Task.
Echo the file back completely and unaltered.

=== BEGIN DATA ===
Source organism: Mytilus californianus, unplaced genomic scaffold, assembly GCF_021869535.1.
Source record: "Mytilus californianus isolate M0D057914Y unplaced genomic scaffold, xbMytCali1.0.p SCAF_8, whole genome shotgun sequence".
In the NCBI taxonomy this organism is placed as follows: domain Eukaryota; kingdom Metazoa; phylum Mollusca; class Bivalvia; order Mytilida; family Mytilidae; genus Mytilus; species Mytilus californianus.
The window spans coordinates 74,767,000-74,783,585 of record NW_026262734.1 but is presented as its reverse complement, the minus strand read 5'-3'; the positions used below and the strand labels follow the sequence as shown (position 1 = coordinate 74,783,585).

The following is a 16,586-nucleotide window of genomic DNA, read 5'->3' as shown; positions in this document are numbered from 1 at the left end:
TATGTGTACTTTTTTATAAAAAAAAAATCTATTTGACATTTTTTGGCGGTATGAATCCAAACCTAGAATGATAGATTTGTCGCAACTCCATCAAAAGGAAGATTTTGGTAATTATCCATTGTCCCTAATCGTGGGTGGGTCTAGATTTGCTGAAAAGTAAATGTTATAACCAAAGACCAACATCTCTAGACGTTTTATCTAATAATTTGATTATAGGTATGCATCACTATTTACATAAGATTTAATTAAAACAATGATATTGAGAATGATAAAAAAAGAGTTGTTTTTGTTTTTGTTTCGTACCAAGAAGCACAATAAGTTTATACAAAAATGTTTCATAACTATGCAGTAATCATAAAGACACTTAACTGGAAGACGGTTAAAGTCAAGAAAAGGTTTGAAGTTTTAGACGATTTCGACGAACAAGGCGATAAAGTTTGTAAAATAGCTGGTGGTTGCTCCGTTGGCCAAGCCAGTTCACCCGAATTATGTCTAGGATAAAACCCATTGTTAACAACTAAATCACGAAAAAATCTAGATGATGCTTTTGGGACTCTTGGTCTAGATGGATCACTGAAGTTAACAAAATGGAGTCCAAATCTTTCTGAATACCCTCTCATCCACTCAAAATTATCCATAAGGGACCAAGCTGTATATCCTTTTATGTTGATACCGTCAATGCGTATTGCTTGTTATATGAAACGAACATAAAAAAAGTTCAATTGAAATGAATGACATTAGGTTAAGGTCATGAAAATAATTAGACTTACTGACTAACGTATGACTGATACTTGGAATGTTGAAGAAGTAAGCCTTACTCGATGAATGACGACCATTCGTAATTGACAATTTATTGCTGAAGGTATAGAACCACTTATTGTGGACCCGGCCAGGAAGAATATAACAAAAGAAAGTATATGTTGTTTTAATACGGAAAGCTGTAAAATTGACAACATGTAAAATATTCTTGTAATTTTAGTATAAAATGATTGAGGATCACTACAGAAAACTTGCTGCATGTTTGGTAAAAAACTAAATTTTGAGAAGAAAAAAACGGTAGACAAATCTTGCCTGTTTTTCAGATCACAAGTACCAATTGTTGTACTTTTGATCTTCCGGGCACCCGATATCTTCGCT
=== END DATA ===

Source organism: Mytilus californianus, unplaced genomic scaffold, assembly GCF_021869535.1.
Source record: "Mytilus californianus isolate M0D057914Y unplaced genomic scaffold, xbMytCali1.0.p SCAF_8, whole genome shotgun sequence".
In the NCBI taxonomy this organism is placed as follows: domain Eukaryota; kingdom Metazoa; phylum Mollusca; class Bivalvia; order Mytilida; family Mytilidae; genus Mytilus; species Mytilus californianus.
The window spans coordinates 74,767,000-74,783,585 of record NW_026262734.1 but is presented as its reverse complement, the minus strand read 5'-3'; the positions used below and the strand labels follow the sequence as shown (position 1 = coordinate 74,783,585).

The following is a 16,586-nucleotide window of genomic DNA, read 5'->3' as shown; positions in this document are numbered from 1 at the left end:
TATGTGTACTTTTTTATAAAAAAAAAATCTATTTGACATTTTTTGGCGGTATGAATCCAAACCTAGAATGATAGATTTGTCGCAACTCCATCAAAAGGAAGATTTTGGTAATTATCCATTGTCCCTAATCGTGGGTGGGTCTAGATTTGCTGAAAAGTAAATGTTATAACCAAAGACCAACATCTCTAGACGTTTTATCTAATAATTTGATTATAGGTATGCATCACTATTTACATAAGATTTAATTAAAACAATGATATTGAGAATGATAAAAAAAGAGTTGTTTTTGTTTTTGTTTCGTACCAAGAAGCACAATAAGTTTATACAAAAATGTTTCATAACTATGCAGTAATCATAAAGACACTTAACTGGAAGACGGTTAAAGTCAAGAAAAGGTTTGAAGTTTTAGACGATTTCGACGAACAAGGCGATAAAGTTTGTAAAATAGCTGGTGGTTGCTCCGTTGGCCAAGCCAGTTCACCCGAATTATGTCTAGGATAAAACCCATTGTTAACAACTAAATCACGAAAAAATCTAGATGATGCTTTTGGGACTCTTGGTCTAGATGGATCACTGAAGTTAACAAAATGGAGTCCAAATCTTTCTGAATACCCTCTCATCCACTCAAAATTATCCATAAGGGACCAAGCTGTATATCCTTTTATGTTGATACCGTCAATGCGTATTGCTTGTTATATGAAACGAACATAAAAAAAGTTCAATTGAAATGAATGACATTAGGTTAAGGTCATGAAAATAATTAGACTTACTGACTAACGTATGACTGATACTTGGAATGTTGAAGAAGTAAGCCTTACTCGATGAATGACGACCATTCGTAATTGACAATTTATTGCTGAAGGTATAGAACCACTTATTGTGGACCCGGCCAGGAAGAATATAACAAAAGAAAGTATATGTTGTTTTAATACGGAAAGCTGTAAAATTGACAACATGTAAAATATTCTTGTAATTTTAGTATAAAATGATTGAGGATCACTACAGAAAACTTGCTGCATGTTTGGTAAAAAACTAAATTTTGAGAAGAAAAAAACGGTAGACAAATCTTGCCTGTTTTTCAGATCACAAGTACCAATTGTTGTACTTTTGATCTTCCGGGCACCCGATATCTTCGCT